Also, re­gard­ing your ver­sion of premise 1, I think I buy that AI can only give you a polyno­mial speedup over hu­mans.

I think this is eas­ily han­dled by say­ing “in prac­tice, the mod­els we train will not be liter­ally op­ti­mal”. It’s still use­ful to know what would hap­pen at op­ti­mal­ity (e.g. I do in fact have more trust for deep RL al­gorithms that have proofs of con­ver­gence to op­ti­mal poli­cies given in­finite model ca­pac­ity, com­pute and data).

• I read the post as at­tempt­ing to be literal, ctrl+F-ing “ana­log” doesn’t get me any­thing un­til the com­ments. Also, the post is the one that I read as as­sum­ing for the sake of anal­y­sis that hu­mans can solve all prob­lems in P, I my­self wouldn’t nec­es­sar­ily as­sume that.

Also, re­gard­ing your ver­sion of premise 1, I think I buy that AI can only give you a polyno­mial speedup over hu­mans.

I think this is eas­ily han­dled by say­ing “in prac­tice, the mod­els we train will not be liter­ally op­ti­mal”.

My guess is that the thing you mean is some­thing like “Sure, the con­clu­sion of the post is that op­ti­mal mod­els can do more than a polyno­mial speedup over hu­mans, but we won’t train op­ti­mal mod­els, and in fact the things we train will just be a polyno­mial speedup over hu­mans”, which is com­pat­i­ble with my ar­gu­ment in the top-level com­ment. But in gen­eral your com­ments make me think that you’re in­ter­pret­ing the post com­pletely differ­ently than I am. [EDIT: ac­tu­ally now that I re-read the sec­ond half of your com­ment it makes sense to me. I still am con­fused about what you think this post means.]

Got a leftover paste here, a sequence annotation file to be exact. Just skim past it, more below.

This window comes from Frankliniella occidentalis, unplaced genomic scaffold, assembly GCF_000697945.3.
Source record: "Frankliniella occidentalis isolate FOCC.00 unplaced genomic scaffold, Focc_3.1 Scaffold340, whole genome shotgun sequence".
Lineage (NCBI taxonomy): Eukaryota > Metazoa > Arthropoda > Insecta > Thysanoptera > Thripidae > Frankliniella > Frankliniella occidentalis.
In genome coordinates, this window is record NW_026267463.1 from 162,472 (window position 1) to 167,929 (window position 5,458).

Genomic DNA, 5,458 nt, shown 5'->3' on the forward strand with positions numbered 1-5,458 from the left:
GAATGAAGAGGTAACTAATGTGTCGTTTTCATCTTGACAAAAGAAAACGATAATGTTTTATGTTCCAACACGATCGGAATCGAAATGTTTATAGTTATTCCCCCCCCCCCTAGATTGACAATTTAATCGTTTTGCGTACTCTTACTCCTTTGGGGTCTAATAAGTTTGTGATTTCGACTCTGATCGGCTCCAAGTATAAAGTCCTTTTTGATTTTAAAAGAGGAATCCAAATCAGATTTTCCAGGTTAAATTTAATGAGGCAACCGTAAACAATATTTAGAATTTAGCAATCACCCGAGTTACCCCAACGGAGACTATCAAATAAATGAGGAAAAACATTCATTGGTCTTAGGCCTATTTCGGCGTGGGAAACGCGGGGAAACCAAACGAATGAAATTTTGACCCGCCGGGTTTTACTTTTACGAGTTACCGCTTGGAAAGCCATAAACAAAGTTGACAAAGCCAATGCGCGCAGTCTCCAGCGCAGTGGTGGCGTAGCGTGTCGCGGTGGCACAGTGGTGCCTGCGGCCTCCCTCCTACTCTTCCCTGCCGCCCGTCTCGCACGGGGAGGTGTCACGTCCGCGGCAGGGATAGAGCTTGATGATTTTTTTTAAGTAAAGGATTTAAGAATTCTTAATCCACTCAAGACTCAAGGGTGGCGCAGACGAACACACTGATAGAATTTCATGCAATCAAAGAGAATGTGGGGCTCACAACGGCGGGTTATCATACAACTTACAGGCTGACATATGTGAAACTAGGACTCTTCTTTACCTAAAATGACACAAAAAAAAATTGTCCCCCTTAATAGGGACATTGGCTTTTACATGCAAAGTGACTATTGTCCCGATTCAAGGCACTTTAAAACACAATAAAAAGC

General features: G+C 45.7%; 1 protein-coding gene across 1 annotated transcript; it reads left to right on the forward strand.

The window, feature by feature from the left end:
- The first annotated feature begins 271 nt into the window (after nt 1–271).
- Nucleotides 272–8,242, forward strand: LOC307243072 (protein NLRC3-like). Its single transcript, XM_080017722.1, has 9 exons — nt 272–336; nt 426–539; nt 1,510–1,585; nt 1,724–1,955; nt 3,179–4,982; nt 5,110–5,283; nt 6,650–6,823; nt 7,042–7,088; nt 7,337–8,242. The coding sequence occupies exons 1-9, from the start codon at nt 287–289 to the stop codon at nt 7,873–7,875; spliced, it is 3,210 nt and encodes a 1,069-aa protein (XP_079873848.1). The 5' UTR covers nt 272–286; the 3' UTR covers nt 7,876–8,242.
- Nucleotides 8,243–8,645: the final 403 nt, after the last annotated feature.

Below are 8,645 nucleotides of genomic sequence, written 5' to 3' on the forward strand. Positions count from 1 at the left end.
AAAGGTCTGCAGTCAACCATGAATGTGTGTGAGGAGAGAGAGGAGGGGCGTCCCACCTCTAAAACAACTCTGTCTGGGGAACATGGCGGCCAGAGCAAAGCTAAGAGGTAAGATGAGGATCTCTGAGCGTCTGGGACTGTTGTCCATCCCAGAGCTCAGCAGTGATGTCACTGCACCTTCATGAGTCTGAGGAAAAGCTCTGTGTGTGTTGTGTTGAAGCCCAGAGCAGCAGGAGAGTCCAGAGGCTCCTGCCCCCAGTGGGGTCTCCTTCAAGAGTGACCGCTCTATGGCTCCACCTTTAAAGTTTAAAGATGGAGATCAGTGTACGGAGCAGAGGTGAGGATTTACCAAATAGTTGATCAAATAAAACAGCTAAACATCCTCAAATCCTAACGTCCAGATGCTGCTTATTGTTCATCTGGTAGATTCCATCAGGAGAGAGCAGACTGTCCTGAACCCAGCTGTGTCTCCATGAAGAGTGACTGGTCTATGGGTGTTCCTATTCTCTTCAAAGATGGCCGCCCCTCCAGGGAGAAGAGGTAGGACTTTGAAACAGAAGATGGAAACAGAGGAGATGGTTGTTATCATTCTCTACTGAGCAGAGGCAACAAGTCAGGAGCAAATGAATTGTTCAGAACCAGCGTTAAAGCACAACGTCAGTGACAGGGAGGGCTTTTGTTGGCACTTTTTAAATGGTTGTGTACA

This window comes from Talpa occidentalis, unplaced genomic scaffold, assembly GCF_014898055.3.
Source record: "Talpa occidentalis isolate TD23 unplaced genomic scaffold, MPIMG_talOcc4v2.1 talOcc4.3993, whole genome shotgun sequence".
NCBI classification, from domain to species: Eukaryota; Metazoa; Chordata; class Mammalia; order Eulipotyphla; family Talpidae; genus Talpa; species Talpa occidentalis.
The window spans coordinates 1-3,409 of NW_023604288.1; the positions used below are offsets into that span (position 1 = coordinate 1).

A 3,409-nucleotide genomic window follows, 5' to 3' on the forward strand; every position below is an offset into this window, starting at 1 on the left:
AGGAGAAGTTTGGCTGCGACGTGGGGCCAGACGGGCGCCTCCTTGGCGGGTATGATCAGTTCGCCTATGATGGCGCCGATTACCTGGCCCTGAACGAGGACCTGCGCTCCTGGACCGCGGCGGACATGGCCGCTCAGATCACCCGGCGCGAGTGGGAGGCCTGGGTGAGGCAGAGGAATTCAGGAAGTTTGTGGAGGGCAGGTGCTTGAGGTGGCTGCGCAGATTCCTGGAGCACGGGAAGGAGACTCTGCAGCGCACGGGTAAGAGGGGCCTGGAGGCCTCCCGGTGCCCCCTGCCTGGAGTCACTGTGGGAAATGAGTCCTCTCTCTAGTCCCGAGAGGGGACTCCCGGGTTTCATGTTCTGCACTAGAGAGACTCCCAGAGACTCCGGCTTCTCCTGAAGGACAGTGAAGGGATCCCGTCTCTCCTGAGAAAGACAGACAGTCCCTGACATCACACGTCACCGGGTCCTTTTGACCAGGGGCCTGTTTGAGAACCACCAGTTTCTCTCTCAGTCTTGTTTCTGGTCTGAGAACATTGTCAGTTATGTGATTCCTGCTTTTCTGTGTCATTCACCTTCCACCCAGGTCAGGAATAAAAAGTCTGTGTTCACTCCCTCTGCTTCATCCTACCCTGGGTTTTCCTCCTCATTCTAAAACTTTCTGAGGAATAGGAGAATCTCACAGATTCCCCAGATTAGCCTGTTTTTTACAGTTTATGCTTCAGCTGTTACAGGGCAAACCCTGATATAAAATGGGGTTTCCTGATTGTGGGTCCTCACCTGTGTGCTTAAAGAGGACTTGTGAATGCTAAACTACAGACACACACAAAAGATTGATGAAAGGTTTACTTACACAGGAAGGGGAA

• I read the post as at­tempt­ing to be literal

I mean, Evan can speak to what he meant. I strongly dis­agree with the literal in­ter­pre­ta­tion of the post, re­gard­less of what Evan meant, for the rea­son I gave above.

I still am con­fused about what you think this post means

I usu­ally think of the analo­gies as demon­strat­ing the mechanism by which a par­tic­u­lar scheme is meant to out­perform a hu­man. I do find these proof-analo­gies less com­pel­ling than the origi­nal one in de­bate be­cause they’re simu­lat­ing Tur­ing ma­chines which is not how I ex­pect any of them to work in prac­tice. (In con­trast, the de­bate proof for ac­cess­ing PSPACE was about nar­row­ing in on dis­agree­ments as be­ing equiv­a­lent to find­ing a win­ning path of a two-player game, which is the canon­i­cal “struc­ture” of a PSPACE-com­plete prob­lem and is similar to why we’d ex­pect de­bate to in­cen­tivize hon­esty in prac­tice.)

• I read the post as at­tempt­ing to be literal, ctrl+F-ing “ana­log” doesn’t get me any­thing un­til the com­ments. Also, the post is the one that I read as as­sum­ing for the sake of anal­y­sis that hu­mans can solve all prob­lems in P, I my­self wouldn’t nec­es­sar­ily as­sume that.